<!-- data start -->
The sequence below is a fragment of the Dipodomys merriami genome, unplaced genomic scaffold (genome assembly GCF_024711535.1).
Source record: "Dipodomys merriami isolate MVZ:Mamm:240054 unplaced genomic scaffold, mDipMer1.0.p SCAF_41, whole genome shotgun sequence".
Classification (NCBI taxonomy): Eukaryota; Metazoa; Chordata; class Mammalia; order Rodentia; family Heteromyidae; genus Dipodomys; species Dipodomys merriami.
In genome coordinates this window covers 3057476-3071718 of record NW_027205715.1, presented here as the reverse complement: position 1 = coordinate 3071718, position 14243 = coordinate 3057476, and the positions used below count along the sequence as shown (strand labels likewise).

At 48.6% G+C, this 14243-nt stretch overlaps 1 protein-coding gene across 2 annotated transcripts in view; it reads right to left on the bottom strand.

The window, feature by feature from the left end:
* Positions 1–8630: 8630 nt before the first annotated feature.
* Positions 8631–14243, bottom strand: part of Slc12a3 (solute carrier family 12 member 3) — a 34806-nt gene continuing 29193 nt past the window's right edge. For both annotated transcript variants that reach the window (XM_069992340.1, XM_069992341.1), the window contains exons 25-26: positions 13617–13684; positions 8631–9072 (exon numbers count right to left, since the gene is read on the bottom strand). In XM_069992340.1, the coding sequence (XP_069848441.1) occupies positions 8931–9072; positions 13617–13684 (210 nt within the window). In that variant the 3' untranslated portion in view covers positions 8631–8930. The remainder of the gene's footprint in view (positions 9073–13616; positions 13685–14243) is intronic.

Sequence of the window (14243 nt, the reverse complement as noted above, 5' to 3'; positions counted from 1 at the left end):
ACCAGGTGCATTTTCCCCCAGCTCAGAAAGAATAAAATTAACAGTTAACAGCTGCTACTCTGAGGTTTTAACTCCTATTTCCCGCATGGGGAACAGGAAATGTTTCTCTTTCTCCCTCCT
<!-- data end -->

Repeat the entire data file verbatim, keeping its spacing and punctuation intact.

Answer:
The sequence below is a fragment of the Dipodomys merriami genome, unplaced genomic scaffold (genome assembly GCF_024711535.1).
Source record: "Dipodomys merriami isolate MVZ:Mamm:240054 unplaced genomic scaffold, mDipMer1.0.p SCAF_41, whole genome shotgun sequence".
Classification (NCBI taxonomy): Eukaryota; Metazoa; Chordata; class Mammalia; order Rodentia; family Heteromyidae; genus Dipodomys; species Dipodomys merriami.
In genome coordinates this window covers 3057476-3071718 of record NW_027205715.1, presented here as the reverse complement: position 1 = coordinate 3071718, position 14243 = coordinate 3057476, and the positions used below count along the sequence as shown (strand labels likewise).

At 48.6% G+C, this 14243-nt stretch overlaps 1 protein-coding gene across 2 annotated transcripts in view; it reads right to left on the bottom strand.

The window, feature by feature from the left end:
* Positions 1–8630: 8630 nt before the first annotated feature.
* Positions 8631–14243, bottom strand: part of Slc12a3 (solute carrier family 12 member 3) — a 34806-nt gene continuing 29193 nt past the window's right edge. For both annotated transcript variants that reach the window (XM_069992340.1, XM_069992341.1), the window contains exons 25-26: positions 13617–13684; positions 8631–9072 (exon numbers count right to left, since the gene is read on the bottom strand). In XM_069992340.1, the coding sequence (XP_069848441.1) occupies positions 8931–9072; positions 13617–13684 (210 nt within the window). In that variant the 3' untranslated portion in view covers positions 8631–8930. The remainder of the gene's footprint in view (positions 9073–13616; positions 13685–14243) is intronic.

Sequence of the window (14243 nt, the reverse complement as noted above, 5' to 3'; positions counted from 1 at the left end):
ACCAGGTGCATTTTCCCCCAGCTCAGAAAGAATAAAATTAACAGTTAACAGCTGCTACTCTGAGGTTTTAACTCCTATTTCCCGCATGGGGAACAGGAAATGTTTCTCTTTCTCCCTCCT